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Espada Preta Defined

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Aphanopus carbo, the Latin name for the fish, was so designated as pertaining to its salient features. Aphanopus is composed from Greek and signifies “without legs/members that are apparent”; and such it is, the fish does not have any fins or members protruding from its sheath of a body. Carbo, refers to the Latin word for Coal; it is reference to the totally black exterior of the fish. Only the very large eyes might release a shade of blue if seen from an angle.
A quite typically ugly fish with a fearsome name to suit it too...

The common name, both in English and in Portuguese, is very appropriate - both because it looks like a sheath, or a scabbard, and as a reference to its ferociously predatory nature – made obvious by the spectacularly effective and terrifyingly carnivorous teeth and jaws. The fish can extend to approximately two metres in length once fully grown. It can also weigh in at about two kilograms at that length.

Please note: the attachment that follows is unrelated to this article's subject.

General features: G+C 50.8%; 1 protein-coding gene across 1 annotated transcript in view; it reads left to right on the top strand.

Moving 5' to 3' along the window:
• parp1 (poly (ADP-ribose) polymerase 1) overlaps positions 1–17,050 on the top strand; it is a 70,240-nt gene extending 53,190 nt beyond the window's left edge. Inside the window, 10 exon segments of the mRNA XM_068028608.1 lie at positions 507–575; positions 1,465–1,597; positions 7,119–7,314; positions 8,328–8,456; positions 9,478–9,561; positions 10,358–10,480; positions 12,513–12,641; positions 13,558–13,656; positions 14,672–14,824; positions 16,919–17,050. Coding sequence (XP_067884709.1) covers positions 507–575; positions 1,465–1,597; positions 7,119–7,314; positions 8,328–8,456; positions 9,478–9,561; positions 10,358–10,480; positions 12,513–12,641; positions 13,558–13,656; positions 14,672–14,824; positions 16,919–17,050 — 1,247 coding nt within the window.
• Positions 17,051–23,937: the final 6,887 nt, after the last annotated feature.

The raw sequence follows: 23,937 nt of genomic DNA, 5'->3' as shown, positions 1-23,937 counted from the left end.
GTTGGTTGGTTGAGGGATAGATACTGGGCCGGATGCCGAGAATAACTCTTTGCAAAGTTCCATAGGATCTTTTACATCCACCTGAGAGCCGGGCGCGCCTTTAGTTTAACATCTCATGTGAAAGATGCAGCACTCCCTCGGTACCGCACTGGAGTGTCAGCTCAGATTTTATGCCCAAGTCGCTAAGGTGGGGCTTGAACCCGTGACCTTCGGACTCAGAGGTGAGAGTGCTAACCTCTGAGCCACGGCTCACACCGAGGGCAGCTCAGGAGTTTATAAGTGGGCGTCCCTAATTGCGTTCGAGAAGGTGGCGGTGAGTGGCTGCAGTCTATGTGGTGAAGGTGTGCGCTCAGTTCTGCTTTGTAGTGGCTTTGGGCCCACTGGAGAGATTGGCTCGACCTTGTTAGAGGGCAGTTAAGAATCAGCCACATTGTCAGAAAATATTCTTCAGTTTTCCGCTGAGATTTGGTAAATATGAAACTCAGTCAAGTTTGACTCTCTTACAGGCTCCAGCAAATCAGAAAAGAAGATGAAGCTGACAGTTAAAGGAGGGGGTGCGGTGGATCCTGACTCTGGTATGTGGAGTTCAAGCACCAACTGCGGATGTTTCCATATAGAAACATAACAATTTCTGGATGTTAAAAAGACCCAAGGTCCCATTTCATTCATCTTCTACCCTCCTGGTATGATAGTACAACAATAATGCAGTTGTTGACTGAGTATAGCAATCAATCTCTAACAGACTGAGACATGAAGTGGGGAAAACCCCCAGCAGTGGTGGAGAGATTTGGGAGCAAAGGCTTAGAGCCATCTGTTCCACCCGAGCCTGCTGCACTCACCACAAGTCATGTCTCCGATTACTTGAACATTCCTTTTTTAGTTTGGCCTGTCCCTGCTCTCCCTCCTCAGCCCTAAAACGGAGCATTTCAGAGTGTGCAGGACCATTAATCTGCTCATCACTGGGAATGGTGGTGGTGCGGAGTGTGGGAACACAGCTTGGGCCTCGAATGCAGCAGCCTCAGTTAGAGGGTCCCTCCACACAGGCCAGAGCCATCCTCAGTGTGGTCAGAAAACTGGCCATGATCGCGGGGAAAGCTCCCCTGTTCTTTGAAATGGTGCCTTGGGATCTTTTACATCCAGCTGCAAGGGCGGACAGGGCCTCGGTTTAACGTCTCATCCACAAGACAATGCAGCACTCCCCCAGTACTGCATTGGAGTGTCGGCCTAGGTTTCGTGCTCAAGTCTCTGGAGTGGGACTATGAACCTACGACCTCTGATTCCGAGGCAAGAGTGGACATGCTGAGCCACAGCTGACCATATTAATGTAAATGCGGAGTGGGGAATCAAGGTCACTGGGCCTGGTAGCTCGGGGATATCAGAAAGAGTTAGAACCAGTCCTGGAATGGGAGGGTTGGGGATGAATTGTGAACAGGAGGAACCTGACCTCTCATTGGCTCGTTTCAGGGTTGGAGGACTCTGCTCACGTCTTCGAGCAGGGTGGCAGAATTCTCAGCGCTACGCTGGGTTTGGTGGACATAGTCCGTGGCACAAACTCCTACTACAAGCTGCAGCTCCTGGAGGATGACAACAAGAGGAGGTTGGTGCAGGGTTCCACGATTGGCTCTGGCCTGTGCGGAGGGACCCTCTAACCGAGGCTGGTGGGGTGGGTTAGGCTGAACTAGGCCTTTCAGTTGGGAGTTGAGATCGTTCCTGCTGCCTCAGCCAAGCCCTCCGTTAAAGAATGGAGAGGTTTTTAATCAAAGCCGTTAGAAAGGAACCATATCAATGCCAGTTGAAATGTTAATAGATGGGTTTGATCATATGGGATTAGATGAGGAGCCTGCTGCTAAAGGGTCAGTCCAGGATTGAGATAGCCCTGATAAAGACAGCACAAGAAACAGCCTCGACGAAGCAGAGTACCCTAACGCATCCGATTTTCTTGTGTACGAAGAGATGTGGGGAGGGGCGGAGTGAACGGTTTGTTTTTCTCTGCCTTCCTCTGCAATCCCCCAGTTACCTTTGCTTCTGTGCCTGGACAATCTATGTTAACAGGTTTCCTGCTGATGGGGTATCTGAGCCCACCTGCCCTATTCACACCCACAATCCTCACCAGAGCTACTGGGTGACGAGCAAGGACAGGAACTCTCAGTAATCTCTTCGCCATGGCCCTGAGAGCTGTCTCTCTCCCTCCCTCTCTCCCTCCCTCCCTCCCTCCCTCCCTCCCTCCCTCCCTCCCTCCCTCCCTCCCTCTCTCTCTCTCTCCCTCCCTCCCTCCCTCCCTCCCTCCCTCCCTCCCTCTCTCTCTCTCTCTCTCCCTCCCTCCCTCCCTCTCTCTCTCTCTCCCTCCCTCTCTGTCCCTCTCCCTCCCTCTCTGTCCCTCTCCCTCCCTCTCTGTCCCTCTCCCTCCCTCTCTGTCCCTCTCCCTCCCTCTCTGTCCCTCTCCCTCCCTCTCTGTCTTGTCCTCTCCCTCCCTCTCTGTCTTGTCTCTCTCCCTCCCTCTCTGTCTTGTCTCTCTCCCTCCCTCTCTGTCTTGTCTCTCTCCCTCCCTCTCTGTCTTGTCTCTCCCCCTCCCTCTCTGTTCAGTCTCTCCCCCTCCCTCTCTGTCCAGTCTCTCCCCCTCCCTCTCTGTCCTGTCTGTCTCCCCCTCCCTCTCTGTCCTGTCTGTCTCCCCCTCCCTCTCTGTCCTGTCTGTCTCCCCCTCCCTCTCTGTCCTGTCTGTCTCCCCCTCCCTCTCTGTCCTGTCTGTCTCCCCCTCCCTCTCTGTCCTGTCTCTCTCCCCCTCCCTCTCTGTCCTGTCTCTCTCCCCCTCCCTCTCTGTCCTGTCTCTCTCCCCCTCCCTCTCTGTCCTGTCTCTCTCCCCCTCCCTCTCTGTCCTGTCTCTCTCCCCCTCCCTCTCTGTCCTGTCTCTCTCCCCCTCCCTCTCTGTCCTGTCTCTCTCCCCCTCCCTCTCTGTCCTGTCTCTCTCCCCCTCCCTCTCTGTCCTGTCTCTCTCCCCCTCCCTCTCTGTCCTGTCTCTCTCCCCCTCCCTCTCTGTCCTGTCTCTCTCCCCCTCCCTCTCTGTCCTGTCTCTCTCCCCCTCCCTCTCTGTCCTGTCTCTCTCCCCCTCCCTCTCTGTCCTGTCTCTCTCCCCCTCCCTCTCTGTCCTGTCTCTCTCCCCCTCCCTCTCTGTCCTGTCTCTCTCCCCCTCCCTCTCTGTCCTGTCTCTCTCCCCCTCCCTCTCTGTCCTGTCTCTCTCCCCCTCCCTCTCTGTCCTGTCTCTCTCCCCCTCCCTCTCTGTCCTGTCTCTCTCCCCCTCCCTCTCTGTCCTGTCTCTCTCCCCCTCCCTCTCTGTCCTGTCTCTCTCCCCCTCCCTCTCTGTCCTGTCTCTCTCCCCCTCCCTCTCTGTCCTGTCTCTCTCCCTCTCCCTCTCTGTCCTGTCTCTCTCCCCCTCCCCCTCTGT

The fish ovulate from October to early December. It is common to enjoy Espada eggs as a delicacy in many culinary establishments in Madeira during the season. Each female can carry approximately 300,000 individual eggs – actually a very appropriate amount for the abysmal conditions it suffers. In the deep batipelagic no plants grow implying that all fish there need be necessarily carnivorous. To propagate the continuation of its species and to avoid the complete devouring of its eggs once released it needs to make as many of them as possible so that, albeit most are lost, some of its prodigy will make it to maturity. Incredible as it may sound, becoming a full-grown Espada is relative in chance to winning a small national lottery….










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